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Proc Natl Acad Sci U S A. 2005 Apr 19;102(16):5773-8. Epub 2005 Apr 12.

Rates of intron loss and gain: implications for early eukaryotic evolution.

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  • 1Department of Molecular and Cellular Biology, Harvard University, 16 Divinity Avenue, Cambridge, MA 02138, USA. scottroy@fas.harvard.edu

Abstract

We study the intron-exon structures of 684 groups of orthologs from seven diverse eukaryotic genomes and provide maximum likelihood estimates for rates and numbers of intron losses and gains in these same genes for a variety of lineages. Rates of intron loss vary from approximately 2 x 10(-9) to 2 x 10(-10) per year. Rates of gain vary from 6 x 10(-13) to 4 x 10(-12) per possible intron insertion site per year. There is an inverse correspondence between rates of intron loss and gain, leading to a 20-fold variation among lineages in the ratio of the rates of the two processes. The observed rates of intron gain are insufficient to explain the large number of introns estimated to have been present in the plant-animal ancestor, suggesting that introns present in early eukaryotes may have been created by a fundamentally different process than more recently gained introns.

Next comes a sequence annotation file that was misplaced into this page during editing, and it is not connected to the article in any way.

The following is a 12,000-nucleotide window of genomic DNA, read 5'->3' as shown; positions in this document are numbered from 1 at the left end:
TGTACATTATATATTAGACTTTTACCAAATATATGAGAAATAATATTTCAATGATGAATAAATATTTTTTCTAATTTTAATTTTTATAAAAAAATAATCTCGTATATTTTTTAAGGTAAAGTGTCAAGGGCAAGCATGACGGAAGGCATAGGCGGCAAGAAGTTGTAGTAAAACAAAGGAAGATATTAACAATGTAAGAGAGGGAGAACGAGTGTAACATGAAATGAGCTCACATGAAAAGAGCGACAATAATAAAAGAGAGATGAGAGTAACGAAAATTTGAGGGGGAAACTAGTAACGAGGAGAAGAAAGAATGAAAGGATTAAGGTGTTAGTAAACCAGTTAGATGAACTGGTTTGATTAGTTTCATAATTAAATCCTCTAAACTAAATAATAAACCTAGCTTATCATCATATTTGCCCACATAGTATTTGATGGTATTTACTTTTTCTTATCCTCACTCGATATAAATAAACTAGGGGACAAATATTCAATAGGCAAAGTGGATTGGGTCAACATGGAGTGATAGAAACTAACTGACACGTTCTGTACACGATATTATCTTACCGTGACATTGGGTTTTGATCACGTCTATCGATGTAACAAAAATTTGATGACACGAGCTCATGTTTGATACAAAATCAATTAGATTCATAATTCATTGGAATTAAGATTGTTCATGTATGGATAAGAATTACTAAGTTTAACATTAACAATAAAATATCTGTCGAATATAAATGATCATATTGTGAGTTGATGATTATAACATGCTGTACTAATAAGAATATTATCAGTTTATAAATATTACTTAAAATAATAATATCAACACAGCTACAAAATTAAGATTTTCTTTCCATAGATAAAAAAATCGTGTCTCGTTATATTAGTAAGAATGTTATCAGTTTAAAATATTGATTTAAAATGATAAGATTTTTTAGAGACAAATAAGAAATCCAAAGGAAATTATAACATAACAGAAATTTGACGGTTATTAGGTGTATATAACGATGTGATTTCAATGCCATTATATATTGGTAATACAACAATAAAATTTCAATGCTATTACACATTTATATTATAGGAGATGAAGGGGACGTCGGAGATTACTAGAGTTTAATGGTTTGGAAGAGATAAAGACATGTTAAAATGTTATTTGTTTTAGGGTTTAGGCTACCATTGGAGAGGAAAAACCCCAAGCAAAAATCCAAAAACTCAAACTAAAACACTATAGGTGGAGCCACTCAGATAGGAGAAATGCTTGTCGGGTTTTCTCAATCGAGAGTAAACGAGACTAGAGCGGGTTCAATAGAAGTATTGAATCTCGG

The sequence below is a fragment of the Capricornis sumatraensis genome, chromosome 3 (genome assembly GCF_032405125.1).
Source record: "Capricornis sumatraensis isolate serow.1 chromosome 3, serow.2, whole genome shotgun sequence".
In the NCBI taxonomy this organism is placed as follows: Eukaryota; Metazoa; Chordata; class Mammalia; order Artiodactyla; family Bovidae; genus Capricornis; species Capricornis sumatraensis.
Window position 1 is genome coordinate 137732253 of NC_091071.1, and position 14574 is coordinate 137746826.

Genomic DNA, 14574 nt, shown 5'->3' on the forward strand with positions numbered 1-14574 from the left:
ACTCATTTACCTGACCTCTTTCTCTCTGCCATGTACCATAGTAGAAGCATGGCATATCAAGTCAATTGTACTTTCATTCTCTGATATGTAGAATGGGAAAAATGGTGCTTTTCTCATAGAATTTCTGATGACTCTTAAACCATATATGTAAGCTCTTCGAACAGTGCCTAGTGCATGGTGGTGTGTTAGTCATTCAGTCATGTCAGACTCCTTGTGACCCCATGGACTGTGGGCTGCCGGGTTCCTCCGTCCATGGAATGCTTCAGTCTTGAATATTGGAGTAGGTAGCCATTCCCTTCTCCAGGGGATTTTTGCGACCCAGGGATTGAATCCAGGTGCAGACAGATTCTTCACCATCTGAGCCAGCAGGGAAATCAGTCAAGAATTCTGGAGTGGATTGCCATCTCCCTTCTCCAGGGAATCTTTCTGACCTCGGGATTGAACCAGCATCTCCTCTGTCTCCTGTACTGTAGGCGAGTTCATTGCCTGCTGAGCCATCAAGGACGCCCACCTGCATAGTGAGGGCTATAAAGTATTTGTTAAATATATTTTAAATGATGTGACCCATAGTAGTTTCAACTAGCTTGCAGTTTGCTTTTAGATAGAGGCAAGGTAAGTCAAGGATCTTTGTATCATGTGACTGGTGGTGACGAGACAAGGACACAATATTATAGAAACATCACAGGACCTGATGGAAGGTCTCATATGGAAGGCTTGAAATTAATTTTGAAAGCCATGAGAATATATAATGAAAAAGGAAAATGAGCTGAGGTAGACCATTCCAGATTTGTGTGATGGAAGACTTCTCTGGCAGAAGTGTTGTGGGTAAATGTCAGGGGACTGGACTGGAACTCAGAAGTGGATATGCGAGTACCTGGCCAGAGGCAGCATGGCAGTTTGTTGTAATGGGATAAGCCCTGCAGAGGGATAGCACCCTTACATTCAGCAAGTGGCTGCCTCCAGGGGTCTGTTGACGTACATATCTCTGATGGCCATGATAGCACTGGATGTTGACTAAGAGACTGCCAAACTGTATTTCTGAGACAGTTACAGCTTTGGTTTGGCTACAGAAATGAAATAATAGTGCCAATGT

PMID:
15827119
[PubMed - indexed for MEDLINE]
PMCID:
PMC556292
Free PMC Article
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